Giving Thanks, Sharing Stories


Turkey-1 Happy Thanksgiving WEbookers! In the spirit of coming together and sharing, we invite you to write a short Thanksgiving story (in the comments section below) Fiction or non-fiction (you can leave it ambiguous, if you’d like), happy or sad, funny or serious, it’s up to you, as long as it is somehow related to family, friends and giving thanks.

To kick things off, I’m going to share an almost entirely true story about my family at Thanksgiving. Names have been changed to protect my dear relatives.

November 25, 2004—The Thankful Leaf

My family is a serious group. Almost all of them are doctors, lawyers, or finance professionals. Because of their serious jobs, they tend to have very serious conversations. There’s lots of talk about mergers and interests rates, Medicare and malpractice insurance, torts and depositions…

I have absolutely no frame of reference with which to join into any of these conversations, so over the years I’ve mastered appearing interested while actually having private day-dreams.

My Uncle Frank, on the other hand, has been unable to adopt this strategy. He makes jokes constantly (nobody laughs), starts conversations about racy things (which he carries on alone), and generally doesn’t fit in with the accepted tone of our dinners.

Even though we are a professional family, each year my sentimental aunt cuts leaves out of multi-colored construction paper and asks us to write what we are thankful for. Almost all of our entries have something to do with the undying love and support of family, the success of respective children in their educational endeavors, and overall happiness and well-being.

Uncle Frank thought otherwise this year. During the leaf-writing time, he planted himself next to my youngest cousin, Sally, and assisted her with the leaf. The time came to read them aloud. One by one each of us stood up, and shared with the family.

    “My son John’s early acceptance into law school,” Uncle George said proudly.

    “The fact that everyone got here safely to share this lovely dinner,” said Aunt Susan.

And around we went. When it came time for Sally to read her leaf, she boldly shot up from her chair, cleared her throat, and enunciated herself with stellar clarity:  “I am most thankful for the agreeable consistency of my morning bowel movements!”

There was a pause. Uncle Frank’s was trying not to burst out laughing. I wanted to maintain my face of concentration. Then, my grandfather let out a chuckle, and Sally’s father and mother, and before I knew it, the entire table was in an uproar, slapping each other’s backs and pounding the table. It was the most I’d ever heard my family laugh. Sally was beaming. Uncle Frank’s joke was a little inappropriate, but we all laughed together and I will always be thankful for that memory.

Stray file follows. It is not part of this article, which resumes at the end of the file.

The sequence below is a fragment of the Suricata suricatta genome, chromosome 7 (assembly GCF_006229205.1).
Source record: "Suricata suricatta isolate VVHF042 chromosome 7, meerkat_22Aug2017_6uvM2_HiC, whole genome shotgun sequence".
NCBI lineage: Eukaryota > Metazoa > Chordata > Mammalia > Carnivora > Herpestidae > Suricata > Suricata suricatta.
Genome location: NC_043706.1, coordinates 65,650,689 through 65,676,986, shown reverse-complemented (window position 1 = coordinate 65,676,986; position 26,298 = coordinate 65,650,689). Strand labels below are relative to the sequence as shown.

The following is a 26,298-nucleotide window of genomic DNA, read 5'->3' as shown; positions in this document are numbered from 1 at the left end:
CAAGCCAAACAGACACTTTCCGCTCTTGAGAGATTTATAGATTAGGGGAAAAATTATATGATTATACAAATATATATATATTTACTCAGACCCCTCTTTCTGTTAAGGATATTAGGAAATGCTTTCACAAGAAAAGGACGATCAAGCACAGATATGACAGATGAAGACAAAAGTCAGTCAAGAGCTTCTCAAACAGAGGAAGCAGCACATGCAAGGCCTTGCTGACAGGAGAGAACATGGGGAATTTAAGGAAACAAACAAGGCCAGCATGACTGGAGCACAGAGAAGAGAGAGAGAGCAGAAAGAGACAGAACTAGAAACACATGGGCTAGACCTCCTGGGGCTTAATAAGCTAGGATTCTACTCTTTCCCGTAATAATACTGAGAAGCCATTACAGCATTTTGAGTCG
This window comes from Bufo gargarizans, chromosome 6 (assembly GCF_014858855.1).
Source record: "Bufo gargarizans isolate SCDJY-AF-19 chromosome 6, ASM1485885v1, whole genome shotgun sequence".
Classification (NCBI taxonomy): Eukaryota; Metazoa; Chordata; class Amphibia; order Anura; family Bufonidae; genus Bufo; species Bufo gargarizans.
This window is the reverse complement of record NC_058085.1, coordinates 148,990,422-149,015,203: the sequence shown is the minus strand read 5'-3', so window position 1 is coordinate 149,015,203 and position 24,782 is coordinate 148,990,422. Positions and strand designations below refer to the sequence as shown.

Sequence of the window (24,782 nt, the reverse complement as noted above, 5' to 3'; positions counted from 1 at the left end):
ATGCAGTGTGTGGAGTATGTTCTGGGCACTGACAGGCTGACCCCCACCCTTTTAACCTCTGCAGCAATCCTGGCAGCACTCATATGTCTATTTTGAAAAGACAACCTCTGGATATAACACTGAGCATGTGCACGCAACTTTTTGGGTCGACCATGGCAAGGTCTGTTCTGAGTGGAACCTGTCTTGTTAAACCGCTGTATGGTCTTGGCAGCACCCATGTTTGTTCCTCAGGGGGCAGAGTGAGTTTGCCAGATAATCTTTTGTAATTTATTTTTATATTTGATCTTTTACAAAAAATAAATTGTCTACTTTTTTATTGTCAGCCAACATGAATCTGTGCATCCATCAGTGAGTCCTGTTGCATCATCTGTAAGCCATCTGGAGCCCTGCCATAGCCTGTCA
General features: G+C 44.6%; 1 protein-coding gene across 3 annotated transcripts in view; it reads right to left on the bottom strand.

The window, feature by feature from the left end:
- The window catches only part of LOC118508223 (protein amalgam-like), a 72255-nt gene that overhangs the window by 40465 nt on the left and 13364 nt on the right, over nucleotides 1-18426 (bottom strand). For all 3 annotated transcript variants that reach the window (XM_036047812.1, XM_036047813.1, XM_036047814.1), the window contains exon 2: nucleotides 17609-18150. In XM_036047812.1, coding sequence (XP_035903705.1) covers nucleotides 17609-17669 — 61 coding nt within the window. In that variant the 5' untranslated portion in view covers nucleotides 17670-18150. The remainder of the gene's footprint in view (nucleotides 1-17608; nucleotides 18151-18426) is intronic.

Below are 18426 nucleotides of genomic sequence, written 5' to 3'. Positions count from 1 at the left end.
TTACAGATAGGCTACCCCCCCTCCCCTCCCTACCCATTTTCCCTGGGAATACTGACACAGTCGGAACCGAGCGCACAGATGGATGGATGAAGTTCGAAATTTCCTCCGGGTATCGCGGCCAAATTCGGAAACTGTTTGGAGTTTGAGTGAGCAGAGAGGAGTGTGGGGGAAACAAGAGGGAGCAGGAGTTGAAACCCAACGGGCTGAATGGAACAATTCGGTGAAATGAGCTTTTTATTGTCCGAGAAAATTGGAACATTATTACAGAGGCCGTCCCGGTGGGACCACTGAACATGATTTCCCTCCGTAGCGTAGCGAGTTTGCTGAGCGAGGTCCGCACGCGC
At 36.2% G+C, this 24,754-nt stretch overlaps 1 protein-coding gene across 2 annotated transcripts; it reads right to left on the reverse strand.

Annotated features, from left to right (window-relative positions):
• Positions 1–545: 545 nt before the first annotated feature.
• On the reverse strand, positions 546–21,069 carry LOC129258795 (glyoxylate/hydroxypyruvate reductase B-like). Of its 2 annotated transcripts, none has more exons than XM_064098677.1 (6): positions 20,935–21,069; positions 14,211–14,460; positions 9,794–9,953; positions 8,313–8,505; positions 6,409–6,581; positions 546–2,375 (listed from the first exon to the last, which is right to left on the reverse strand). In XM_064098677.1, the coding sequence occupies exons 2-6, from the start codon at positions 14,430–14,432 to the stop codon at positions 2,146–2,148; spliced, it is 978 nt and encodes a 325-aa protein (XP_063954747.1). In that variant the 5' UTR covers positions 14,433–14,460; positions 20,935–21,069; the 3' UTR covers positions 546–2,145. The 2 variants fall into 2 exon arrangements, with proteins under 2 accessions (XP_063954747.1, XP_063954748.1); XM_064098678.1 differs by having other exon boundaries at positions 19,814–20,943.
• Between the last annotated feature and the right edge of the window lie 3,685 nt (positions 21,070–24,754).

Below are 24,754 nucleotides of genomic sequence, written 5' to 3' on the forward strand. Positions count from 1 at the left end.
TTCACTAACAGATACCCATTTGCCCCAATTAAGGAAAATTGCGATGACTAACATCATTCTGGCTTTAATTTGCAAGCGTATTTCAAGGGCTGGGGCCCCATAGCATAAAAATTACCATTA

Ok, that’s it! Hope it stirred some ideas around. Feel free to share anything that comes to mind, and have a funny Thanksgiving!

-- Brian (the new WEbook intern)

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  1. I was about 13 or 14 years old when this happened. It was after the Thanksgiving meal and now the pies were being pulled out. Of course, there were pumpkin and apple pies. My mom had made the pumpkin and my aunt made the apple. My aunt is famous for her for her apple pies. They’re delicious and everyone looks forward to them.
    Naturally, everyone got some dessert and gathered around the table once more. My cousin and my younger sister were sitting beside me, shoving the apple pies down their throat. I then noticed as they ate, their faces twisted into disgust.
    “What’s wrong?” I asked.
    “The pie doesn’t taste good,” my cousin said. “It tastes salty.”
    “Yeah,” my sister agreed. “It does.”
    Whoever was eating apple pie agreed with them. Word got to my aunt. She got a piece of her pie and took a bite. Her face turned white.
    “I put salt on top of the pie instead of sugar! I got them mixed up!”
    I was very thankful to be eating pumpkin pie at the moment. But if I remember correctly, everyone just peeled away the crust and ate the remaining pie. My aunt was very embarrassed, but we all told her that it was fine. However, to this day, everyone will often joke around about the year of salty apple pies.
    Moral of the story: Do not get your salt and sugar mixed up!
    Happy Thanksgiving!

  2. Wow... this one is pretty embarrassing (luckily it wasn't me!). Anyway, about three or four years ago my whole family gathered into one of my aunts' teeny homes and had our traditional Thanksgiving meal. As everyone was about to dig into their food. The adults table in the dining room suddenly had an unexpected noise occur from underneath the table (if you know what I mean). My aunt had the worst habit of laughing really hard-and guess what, she did- and...cut-the-cheese pretty loudly. Now, my grandfather who is VERY strict, was sitting right next to her and just kept on eating his food like nothing happened-his face in total surprise. He hasn't come back for a Thanksgiving dinner since then. Yet, can't say the same for my aunt who still 'cuts cheese' every year....


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